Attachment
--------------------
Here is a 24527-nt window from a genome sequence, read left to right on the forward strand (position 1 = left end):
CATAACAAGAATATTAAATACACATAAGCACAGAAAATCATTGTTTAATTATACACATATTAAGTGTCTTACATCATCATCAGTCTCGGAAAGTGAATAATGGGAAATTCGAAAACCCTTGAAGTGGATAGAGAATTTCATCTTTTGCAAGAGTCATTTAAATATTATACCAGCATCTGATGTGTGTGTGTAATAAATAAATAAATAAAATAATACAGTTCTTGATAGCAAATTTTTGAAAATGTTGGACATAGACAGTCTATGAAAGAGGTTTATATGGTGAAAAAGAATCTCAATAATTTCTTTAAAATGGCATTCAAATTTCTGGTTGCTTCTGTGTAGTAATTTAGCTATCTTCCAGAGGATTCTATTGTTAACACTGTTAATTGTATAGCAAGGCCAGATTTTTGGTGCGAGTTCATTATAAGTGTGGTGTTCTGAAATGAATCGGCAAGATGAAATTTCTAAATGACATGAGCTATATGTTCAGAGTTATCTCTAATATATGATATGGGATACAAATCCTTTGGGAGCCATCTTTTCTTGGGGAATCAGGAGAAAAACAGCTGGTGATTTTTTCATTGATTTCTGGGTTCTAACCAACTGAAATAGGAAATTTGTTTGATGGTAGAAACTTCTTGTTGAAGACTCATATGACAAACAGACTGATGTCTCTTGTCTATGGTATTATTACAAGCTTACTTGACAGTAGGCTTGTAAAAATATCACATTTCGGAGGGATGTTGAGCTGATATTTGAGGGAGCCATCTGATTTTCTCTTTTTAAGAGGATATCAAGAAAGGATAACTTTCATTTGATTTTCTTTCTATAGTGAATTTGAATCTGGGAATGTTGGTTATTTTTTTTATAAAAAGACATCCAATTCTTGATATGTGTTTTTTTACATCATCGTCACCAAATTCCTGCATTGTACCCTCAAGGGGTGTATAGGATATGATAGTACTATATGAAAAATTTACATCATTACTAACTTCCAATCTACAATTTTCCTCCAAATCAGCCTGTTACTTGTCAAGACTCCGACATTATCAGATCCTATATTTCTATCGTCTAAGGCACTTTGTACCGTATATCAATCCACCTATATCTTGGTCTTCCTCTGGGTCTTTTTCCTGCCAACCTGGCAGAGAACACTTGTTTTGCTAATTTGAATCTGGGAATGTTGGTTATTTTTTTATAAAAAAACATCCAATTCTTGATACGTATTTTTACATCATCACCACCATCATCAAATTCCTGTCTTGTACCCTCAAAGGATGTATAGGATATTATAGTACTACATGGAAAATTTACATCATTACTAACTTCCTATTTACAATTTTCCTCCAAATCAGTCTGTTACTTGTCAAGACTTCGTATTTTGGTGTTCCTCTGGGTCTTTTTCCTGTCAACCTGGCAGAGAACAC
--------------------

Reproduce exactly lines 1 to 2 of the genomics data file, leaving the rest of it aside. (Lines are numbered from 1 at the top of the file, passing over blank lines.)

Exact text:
Here is a 24527-nt window from a genome sequence, read left to right on the forward strand (position 1 = left end):
CATAACAAGAATATTAAATACACATAAGCACAGAAAATCATTGTTTAATTATACACATATTAAGTGTCTTACATCATCATCAGTCTCGGAAAGTGAATAATGGGAAATTCGAAAACCCTTGAAGTGGATAGAGAATTTCATCTTTTGCAAGAGTCATTTAAATATTATACCAGCATCTGATGTGTGTGTGTAATAAATAAATAAATAAAATAATACAGTTCTTGATAGCAAATTTTTGAAAATGTTGGACATAGACAGTCTATGAAAGAGGTTTATATGGTGAAAAAGAATCTCAATAATTTCTTTAAAATGGCATTCAAATTTCTGGTTGCTTCTGTGTAGTAATTTAGCTATCTTCCAGAGGATTCTATTGTTAACACTGTTAATTGTATAGCAAGGCCAGATTTTTGGTGCGAGTTCATTATAAGTGTGGTGTTCTGAAATGAATCGGCAAGATGAAATTTCTAAATGACATGAGCTATATGTTCAGAGTTATCTCTAATATATGATATGGGATACAAATCCTTTGGGAGCCATCTTTTCTTGGGGAATCAGGAGAAAAACAGCTGGTGATTTTTTCATTGATTTCTGGGTTCTAACCAACTGAAATAGGAAATTTGTTTGATGGTAGAAACTTCTTGTTGAAGACTCATATGACAAACAGACTGATGTCTCTTGTCTATGGTATTATTACAAGCTTACTTGACAGTAGGCTTGTAAAAATATCACATTTCGGAGGGATGTTGAGCTGATATTTGAGGGAGCCATCTGATTTTCTCTTTTTAAGAGGATATCAAGAAAGGATAACTTTCATTTGATTTTCTTTCTATAGTGAATTTGAATCTGGGAATGTTGGTTATTTTTTTTATAAAAAGACATCCAATTCTTGATATGTGTTTTTTTACATCATCGTCACCAAATTCCTGCATTGTACCCTCAAGGGGTGTATAGGATATGATAGTACTATATGAAAAATTTACATCATTACTAACTTCCAATCTACAATTTTCCTCCAAATCAGCCTGTTACTTGTCAAGACTCCGACATTATCAGATCCTATATTTCTATCGTCTAAGGCACTTTGTACCGTATATCAATCCACCTATATCTTGGTCTTCCTCTGGGTCTTTTTCCTGCCAACCTGGCAGAGAACACTTGTTTTGCTAATTTGAATCTGGGAATGTTGGTTATTTTTTTATAAAAAAACATCCAATTCTTGATACGTATTTTTACATCATCACCACCATCATCAAATTCCTGTCTTGTACCCTCAAAGGATGTATAGGATATTATAGTACTACATGGAAAATTTACATCATTACTAACTTCCTATTTACAATTTTCCTCCAAATCAGTCTGTTACTTGTCAAGACTTCGTATTTTGGTGTTCCTCTGGGTCTTTTTCCTGTCAACCTGGCAGAGAACAC